Reconciling nostalgia with posthumanism

I had an interesting conversation with a friend recently, which came off the back of our last workshop in #SRDW2017 on posthumanism. While we established that we were both in support of this theoretical shift of how we view ‘our’ place in the world, we still found ourselves reflecting on a time before digital technologies became so prominent in our lives. I was struck by our nostalgia and ability to romanticise a time that is quickly passing. I realised that it was this ‘nostalgic mindset’ that can make people like myself apprehensive in fully accepting, albeit critically, this inevitable social transformation. After all, I’ve found that using posthumanism as a theoretical lens can shed some wonderful light on how to better research and view the digital world.

In laymen terms, posthumanism refers to a way of looking at the world whereby the human species no longer holds the dominant or central position. Rather, they are ‘decentred’ and a greater emphasis is placed on the role non-human agents — animals, environment, digital technology — play in the world and our lives. In short, it calls into question our preconceived notions of ‘human and non-human’, ‘subject and object’, and opens the door for new understandings to be conceived. The dystopian television series Black Mirror illustrates how such cherished binaries are challenged by digital technology.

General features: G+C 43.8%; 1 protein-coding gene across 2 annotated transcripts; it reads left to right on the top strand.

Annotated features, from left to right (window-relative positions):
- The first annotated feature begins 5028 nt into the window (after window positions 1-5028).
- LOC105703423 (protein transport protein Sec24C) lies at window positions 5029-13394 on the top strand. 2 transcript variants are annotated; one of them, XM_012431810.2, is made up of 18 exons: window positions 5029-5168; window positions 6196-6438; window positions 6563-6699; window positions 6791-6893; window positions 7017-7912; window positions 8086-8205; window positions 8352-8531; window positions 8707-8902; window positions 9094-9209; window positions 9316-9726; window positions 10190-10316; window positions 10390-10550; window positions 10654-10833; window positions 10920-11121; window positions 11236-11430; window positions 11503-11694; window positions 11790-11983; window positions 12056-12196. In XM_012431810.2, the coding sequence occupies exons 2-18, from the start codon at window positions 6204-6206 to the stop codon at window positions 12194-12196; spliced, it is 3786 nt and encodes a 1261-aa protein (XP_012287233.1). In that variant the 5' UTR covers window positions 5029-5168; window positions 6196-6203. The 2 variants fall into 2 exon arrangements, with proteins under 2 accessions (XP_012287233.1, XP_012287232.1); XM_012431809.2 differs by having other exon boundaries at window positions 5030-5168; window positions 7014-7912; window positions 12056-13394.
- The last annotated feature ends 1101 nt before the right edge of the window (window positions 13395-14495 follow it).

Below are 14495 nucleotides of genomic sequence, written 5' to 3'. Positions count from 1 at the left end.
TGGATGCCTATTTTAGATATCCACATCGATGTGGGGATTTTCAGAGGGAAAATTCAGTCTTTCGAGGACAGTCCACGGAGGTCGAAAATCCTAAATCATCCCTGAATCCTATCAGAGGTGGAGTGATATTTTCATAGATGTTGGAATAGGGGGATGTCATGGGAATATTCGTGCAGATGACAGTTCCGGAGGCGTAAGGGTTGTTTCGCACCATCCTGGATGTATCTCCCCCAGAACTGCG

I think it’s safe to assume that when people first hear the term ‘posthumanism’ it automatically triggers a montage of Sci-Fi movies and novels of cyborgs and robots taking over the world or, worse yet, our jobs! My intent here is not to trivialise people’s concerns and fears of being squeezed out by ‘robots’. Rather, I’m trying to posit that we need to look beyond the divisive and limited binary of ‘positive-negative’ or ‘good-bad’, and start from the vantage point that society is undergoing a fundamental transformation (like that of the industrial revolution), which calls into question our ‘anthropocentric’ view of the world. Although I have no intentions of ascribing utopian connotations to posthumanism, I will say this: it’s quite mind blowing to view the world in such a way where human beings are seen as a single entity among many and not as the most significant entity.

In terms of my research outlook, postmodernism has allowed me to challenge traditionally-held dichotomies of thought such as ‘subject and object’, ‘private and public’, and ‘human and machine’, and consider new knowledges/approaches where digital technologies and humans are seen as an entangled entity which come together to constitute a partnership.

While it’s beyond the scope of this blog post (any my intellectual capacity) to list the various methodologies that enable researchers with such an approach, it’s worthwhile noting that even a slight brush with posthumanism (as was mine) is enough to unsettle and unearth taken-for-granted views on humanity, technology, the world and everything else in it. I’ll leave you with this thought: acknowledging that the digital is encroaching on, and infiltrating, all aspects of our lifeworlds, means working towards dispelling this ‘nostalgic mindset’ of the “good old days”, because it unjustifiably romanticises humanism.